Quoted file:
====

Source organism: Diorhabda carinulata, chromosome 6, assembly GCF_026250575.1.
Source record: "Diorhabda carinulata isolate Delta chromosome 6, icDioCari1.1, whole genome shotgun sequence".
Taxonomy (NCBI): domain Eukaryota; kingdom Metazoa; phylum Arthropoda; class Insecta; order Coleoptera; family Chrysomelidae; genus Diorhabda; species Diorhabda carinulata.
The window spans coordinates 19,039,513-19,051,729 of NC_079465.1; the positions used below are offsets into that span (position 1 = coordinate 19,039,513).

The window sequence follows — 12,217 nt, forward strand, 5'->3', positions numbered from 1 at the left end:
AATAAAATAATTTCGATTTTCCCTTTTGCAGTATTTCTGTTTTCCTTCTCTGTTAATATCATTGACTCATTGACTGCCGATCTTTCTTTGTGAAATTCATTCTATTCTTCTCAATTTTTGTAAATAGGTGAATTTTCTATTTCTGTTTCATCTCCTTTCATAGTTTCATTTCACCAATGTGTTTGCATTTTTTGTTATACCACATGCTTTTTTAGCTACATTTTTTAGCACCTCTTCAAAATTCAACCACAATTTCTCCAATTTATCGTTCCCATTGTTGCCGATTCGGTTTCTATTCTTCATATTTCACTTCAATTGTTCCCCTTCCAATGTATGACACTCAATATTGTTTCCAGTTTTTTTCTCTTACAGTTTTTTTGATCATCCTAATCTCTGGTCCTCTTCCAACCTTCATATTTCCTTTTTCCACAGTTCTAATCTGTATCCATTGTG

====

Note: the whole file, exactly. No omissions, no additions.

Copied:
Source organism: Diorhabda carinulata, chromosome 6, assembly GCF_026250575.1.
Source record: "Diorhabda carinulata isolate Delta chromosome 6, icDioCari1.1, whole genome shotgun sequence".
Taxonomy (NCBI): domain Eukaryota; kingdom Metazoa; phylum Arthropoda; class Insecta; order Coleoptera; family Chrysomelidae; genus Diorhabda; species Diorhabda carinulata.
The window spans coordinates 19,039,513-19,051,729 of NC_079465.1; the positions used below are offsets into that span (position 1 = coordinate 19,039,513).

The window sequence follows — 12,217 nt, forward strand, 5'->3', positions numbered from 1 at the left end:
AATAAAATAATTTCGATTTTCCCTTTTGCAGTATTTCTGTTTTCCTTCTCTGTTAATATCATTGACTCATTGACTGCCGATCTTTCTTTGTGAAATTCATTCTATTCTTCTCAATTTTTGTAAATAGGTGAATTTTCTATTTCTGTTTCATCTCCTTTCATAGTTTCATTTCACCAATGTGTTTGCATTTTTTGTTATACCACATGCTTTTTTAGCTACATTTTTTAGCACCTCTTCAAAATTCAACCACAATTTCTCCAATTTATCGTTCCCATTGTTGCCGATTCGGTTTCTATTCTTCATATTTCACTTCAATTGTTCCCCTTCCAATGTATGACACTCAATATTGTTTCCAGTTTTTTTCTCTTACAGTTTTTTTGATCATCCTAATCTCTGGTCCTCTTCCAACCTTCATATTTCCTTTTTCCACAGTTCTAATCTGTATCCATTGTG